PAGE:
Tag Archives: Freshmen Move In

From Across the Nation, New Students Descend on TSU Campus for freshman move-in day

NASHVILLE, Tenn. (TSU News Release) – As early as age 6, Jeia Moore was fascinated with Tennessee State University and believed she’d one day be a Big Blue Tiger. Today, she’s part of the TSU family.

Moore was among the first group of more than 1,300 first-time freshmen who received keys to their dorm rooms in Wilson Hall during freshman move-in day at TSU on Tuesday. Jeia’s parents, James and Camilla Moore, made the trip from Memphis to help her get settled.

President Glenda Glover, left, joins volunteers to unload students’ luggage during freshman move-in day at TSU. (Photo By Emmanuel Freeman, TSU Media Relations)

“TSU was my first choice for college,” said Jeia, who has no previous ties to TSU, except a recent college tour. She will major in marketing. “No one persuaded me to come to this university except my conscience. I love the culture and tradition that I believe will help me to grow and develop into the woman I want to be.”

This year, freshman move-in day took place over the course of two days. Officials say the change was intended to shorten wait time and make processing easier for students, parents and volunteers. The first move-in on Tuesday was limited to all-female Wilson Hall, the largest residence hall on campus. The rest of the move ins took place on Wednesday. During both days’ activities, more than 200 volunteers, including student organizations, alumni, staff and friends helped to move luggage, boxes of personal belongings and other items, while others pointed out directions and manned water and refreshment stations for the new residents.

TSU President Dr. Glenda Glover, who personally unloaded some of the students’ luggage, greeted and welcomed the new Tigers.

Parents James Moore, left, and Camilla Moore, right, spend a moment with their daighter, Jeia, after dropping her off during freshman move-in day at TSU. Jeia will major in marketing. (Photo by Emmanuel Freeman, TSU Media Relations)

“This is really going well and I am very impressed,” the President said about the move. “I appreciate the commitment and dedication of our staff, students and volunteers. Everybody is busy and making sure our new students settle in well. That’s really impressive.”

Savannah Williams, who drove in with her parents from Chicago, was also impressed with the atmosphere, but found the sudden realization of leaving home for the first time a little overwhelming.

“Leaving home for the first time is like really hitting me now,” said Williams, who will major in occupational therapy. “I guess it is time to mature. You got to learn to live on your own. It feels good to finally move in because I have been waiting. I am excited.”

Ronald Fenderson, left, who arrived Wednesday, expects to be a walk-on for the TSU Tigers’ Football Team. He was accompanied by his sister, Jakayla Fenderson; mother, Janelle Wilson; and father, Willie Wilson. (Photo by Emmanuel Freeman, TSU Media Relations)

Just like Williams, the feeling of sadness and excitement was the same among parents who came to drop their children off. Jeia’s parents said their hearts were heavy, but are excited that TSU is the right school to give her the academic and social nurturing she needs.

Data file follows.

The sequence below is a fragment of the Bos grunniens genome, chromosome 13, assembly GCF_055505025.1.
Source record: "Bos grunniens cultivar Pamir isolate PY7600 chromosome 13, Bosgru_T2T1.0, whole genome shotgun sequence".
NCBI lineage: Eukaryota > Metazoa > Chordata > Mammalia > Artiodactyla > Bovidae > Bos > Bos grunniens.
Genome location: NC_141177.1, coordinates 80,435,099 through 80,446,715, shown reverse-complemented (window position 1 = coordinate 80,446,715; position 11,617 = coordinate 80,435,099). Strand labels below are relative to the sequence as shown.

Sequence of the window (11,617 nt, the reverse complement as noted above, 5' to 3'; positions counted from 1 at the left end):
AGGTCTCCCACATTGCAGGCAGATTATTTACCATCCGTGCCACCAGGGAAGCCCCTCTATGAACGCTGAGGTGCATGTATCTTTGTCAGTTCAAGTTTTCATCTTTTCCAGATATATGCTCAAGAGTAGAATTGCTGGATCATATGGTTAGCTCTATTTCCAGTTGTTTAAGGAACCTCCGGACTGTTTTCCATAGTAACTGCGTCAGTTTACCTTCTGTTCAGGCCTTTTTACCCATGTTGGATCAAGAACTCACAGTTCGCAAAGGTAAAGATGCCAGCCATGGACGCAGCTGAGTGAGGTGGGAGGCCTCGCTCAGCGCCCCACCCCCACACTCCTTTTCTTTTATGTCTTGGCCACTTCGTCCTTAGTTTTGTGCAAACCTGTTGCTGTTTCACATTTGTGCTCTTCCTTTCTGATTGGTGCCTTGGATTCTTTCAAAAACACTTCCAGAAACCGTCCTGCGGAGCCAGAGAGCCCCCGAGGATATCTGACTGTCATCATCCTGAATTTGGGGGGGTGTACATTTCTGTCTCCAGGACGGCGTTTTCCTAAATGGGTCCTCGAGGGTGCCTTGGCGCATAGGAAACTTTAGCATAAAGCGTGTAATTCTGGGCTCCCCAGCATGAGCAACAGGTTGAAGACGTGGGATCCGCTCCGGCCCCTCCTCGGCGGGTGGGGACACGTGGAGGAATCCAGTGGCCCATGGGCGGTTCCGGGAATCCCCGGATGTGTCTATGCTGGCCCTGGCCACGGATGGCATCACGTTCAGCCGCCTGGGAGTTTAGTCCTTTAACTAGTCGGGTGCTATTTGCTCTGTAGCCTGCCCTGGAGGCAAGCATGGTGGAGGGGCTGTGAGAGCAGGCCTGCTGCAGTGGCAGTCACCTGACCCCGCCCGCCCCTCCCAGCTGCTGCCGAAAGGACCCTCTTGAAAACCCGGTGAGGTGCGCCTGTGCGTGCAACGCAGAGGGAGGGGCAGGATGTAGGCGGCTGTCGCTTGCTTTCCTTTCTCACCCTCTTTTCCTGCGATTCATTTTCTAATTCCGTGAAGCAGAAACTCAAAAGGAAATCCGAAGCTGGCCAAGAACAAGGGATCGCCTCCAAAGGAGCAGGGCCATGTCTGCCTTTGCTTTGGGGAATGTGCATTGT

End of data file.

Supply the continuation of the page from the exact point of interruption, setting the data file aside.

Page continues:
“She is leaving home and it is so sad that she is leaving, but I know that my daughter has what it takes to pursue her dreams and to live out those things which she has cherished for a long time,” said Camilla Moore.

“I am sad but I am very excited that my daughter got this opportunity. TSU is a great institution that will give her an opportunity to nurture and grow here not only academically, but also socially,” added James Moore.

Ronald Fenderson, a dental hygiene major from Plymouth, Michigan, was among those who checked in on Wednesday. He will live in Watson Hall. Accompanying him were his older sister Jakayla Fenderson, and their parents, Willie and Janelle Wilson. A standout, all-around player on the football team at Canton High School, Ronald Fenderson expects to be a walk-on for the TSU Tigers.

“I have been in contact with the coaches, and I have been training all year for this and I am ready to go,” said Ronald, who learned about TSU during an HBCU tour. “TSU was the last place we came to and it just stuck with me.”

Members of the TSU Tigers’ Football Team help to move in new students in Wilson Hall. (Photo by Emmanuel Freeman, TSU Media Relations)

The Wednesday arrival was just timely for Ronald. Among volunteers helping with move-in were representatives of the TSU athletic program, including members of the football, basketball, volleyball and track teams.

Head football Coach Rod Reed said as students who have been here,  athletes can also help to make the transition process easier for new students.

“It is always good for our kids to get out and help out in the community,” Reed said. “This is a community effort for our athletes to be able to meet new people and help them  break the ice, and maybe develop lasting friendships.”

Incoming freshman Kiana Jones, center, of Huntsville, Alabama, with her mother Tiffany, and her friend, Shawn Burrell. (Photo by Lucas Johnson, TSu Media Relations

Many community partners, including churches, banking institutions, food vendors, the Army, and WTST, The Blaze, TSU’s student-run radio station,  set up tents and tables with free refreshments, food, giveaways and entertainment for the new students, volunteers and visitors. Among them were 15th Avenue Baptist Church, New Season Church, and Restoration Corner Ministry, which set up water stations and feeding tables in several residence halls.

“We came out to be part of the hospitality,” New Season Pastor Dwayne Lewis said Wednesday. “We were at Wilson Hall yesterday, and today we’re at Watson.”

Like the first day, officials said Wednesday’s move-in was just as smooth.

“The staff of Housing and Residence Life came up with this pilot for a two-day move-in and it has worked perfectly,” said Dr. Tracey Ford, vice president for Student Activities. “Mr. Brent Dukhie, the interim director, is a real strategist. He has been around housing for a long time. He understands and develops processes so things move along more smoothly. He was able to take a look at this process and be able to streamline it in such a way that we haven’t seen before.”

Incoming freshman Kiana Jones moved in Wednesday and said she’s looking forward to her college experience at TSU because her high school in Huntsville, Alabama, was predominantly white.